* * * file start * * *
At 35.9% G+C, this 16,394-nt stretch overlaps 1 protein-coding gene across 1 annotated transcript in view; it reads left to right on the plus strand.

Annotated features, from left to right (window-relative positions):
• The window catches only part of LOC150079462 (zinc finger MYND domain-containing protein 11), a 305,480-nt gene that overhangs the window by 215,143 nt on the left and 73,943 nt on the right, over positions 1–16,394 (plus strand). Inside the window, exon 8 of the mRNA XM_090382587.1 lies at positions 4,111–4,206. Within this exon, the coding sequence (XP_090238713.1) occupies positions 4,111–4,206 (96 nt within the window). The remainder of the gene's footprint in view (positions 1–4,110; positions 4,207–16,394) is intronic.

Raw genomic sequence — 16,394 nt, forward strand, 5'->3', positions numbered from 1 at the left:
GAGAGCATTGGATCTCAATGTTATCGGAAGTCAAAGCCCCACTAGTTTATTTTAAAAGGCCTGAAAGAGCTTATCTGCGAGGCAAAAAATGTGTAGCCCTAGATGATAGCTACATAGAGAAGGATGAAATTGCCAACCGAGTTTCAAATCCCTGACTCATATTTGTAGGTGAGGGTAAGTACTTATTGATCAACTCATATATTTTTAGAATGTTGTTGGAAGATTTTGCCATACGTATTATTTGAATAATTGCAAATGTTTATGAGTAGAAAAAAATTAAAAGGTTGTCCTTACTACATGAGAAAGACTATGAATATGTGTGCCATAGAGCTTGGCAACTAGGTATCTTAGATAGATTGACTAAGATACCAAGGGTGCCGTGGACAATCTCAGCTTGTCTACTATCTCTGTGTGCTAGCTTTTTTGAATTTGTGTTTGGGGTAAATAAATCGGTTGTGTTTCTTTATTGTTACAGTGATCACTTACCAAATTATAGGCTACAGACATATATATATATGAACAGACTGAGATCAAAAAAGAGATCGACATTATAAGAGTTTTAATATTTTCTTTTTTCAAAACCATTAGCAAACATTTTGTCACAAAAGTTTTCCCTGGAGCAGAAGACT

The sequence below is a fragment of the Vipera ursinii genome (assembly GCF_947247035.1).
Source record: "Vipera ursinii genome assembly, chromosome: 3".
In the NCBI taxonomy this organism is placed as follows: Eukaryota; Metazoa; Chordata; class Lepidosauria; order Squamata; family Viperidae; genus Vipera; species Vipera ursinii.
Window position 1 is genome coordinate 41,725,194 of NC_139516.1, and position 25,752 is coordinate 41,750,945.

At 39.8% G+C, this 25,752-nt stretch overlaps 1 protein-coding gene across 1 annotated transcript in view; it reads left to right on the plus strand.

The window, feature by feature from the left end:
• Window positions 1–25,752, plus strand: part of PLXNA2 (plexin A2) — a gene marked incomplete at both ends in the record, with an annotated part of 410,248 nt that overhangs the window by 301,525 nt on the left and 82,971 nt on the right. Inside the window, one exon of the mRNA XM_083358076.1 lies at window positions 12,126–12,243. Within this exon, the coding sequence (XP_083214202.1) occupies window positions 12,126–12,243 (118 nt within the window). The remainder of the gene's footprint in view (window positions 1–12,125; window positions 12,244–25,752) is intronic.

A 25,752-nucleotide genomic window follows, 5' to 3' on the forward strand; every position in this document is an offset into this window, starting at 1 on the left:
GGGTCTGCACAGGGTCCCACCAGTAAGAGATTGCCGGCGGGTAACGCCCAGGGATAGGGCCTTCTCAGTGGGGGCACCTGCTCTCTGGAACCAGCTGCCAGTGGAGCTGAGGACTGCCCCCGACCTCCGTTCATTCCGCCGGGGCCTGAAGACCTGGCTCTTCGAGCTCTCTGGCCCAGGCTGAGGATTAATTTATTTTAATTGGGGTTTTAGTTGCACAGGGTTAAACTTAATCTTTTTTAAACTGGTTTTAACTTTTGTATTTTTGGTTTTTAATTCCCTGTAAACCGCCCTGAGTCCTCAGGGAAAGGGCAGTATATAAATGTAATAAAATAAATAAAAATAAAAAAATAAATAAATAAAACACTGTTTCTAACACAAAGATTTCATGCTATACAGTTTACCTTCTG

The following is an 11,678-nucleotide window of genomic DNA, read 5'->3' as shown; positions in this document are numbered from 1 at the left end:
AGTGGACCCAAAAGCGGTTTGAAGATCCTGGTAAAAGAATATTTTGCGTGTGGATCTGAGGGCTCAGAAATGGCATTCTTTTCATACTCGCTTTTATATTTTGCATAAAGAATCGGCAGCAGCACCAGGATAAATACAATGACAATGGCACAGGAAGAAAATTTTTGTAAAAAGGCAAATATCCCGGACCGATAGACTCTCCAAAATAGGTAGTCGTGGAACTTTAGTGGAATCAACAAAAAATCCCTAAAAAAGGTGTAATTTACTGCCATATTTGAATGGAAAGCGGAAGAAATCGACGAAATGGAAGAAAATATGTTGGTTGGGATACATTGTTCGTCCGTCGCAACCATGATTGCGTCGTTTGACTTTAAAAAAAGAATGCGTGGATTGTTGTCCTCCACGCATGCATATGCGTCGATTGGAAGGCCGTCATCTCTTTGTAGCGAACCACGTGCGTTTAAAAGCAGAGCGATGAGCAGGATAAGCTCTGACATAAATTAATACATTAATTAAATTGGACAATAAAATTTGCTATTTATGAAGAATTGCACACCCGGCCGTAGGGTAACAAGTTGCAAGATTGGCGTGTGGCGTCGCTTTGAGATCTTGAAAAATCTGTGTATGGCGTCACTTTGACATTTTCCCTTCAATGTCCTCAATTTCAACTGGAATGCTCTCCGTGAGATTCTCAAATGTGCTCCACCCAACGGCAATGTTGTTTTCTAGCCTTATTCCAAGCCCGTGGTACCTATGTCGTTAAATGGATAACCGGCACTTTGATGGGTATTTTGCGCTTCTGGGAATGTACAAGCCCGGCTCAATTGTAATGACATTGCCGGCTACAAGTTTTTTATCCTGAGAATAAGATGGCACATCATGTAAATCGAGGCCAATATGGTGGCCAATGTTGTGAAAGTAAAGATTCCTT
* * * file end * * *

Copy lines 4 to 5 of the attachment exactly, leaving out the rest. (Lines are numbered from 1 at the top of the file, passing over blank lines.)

Raw genomic sequence — 16,394 nt, forward strand, 5'->3', positions numbered from 1 at the left:
GAGAGCATTGGATCTCAATGTTATCGGAAGTCAAAGCCCCACTAGTTTATTTTAAAAGGCCTGAAAGAGCTTATCTGCGAGGCAAAAAATGTGTAGCCCTAGATGATAGCTACATAGAGAAGGATGAAATTGCCAACCGAGTTTCAAATCCCTGACTCATATTTGTAGGTGAGGGTAAGTACTTATTGATCAACTCATATATTTTTAGAATGTTGTTGGAAGATTTTGCCATACGTATTATTTGAATAATTGCAAATGTTTATGAGTAGAAAAAAATTAAAAGGTTGTCCTTACTACATGAGAAAGACTATGAATATGTGTGCCATAGAGCTTGGCAACTAGGTATCTTAGATAGATTGACTAAGATACCAAGGGTGCCGTGGACAATCTCAGCTTGTCTACTATCTCTGTGTGCTAGCTTTTTTGAATTTGTGTTTGGGGTAAATAAATCGGTTGTGTTTCTTTATTGTTACAGTGATCACTTACCAAATTATAGGCTACAGACATATATATATATGAACAGACTGAGATCAAAAAAGAGATCGACATTATAAGAGTTTTAATATTTTCTTTTTTCAAAACCATTAGCAAACATTTTGTCACAAAAGTTTTCCCTGGAGCAGAAGACT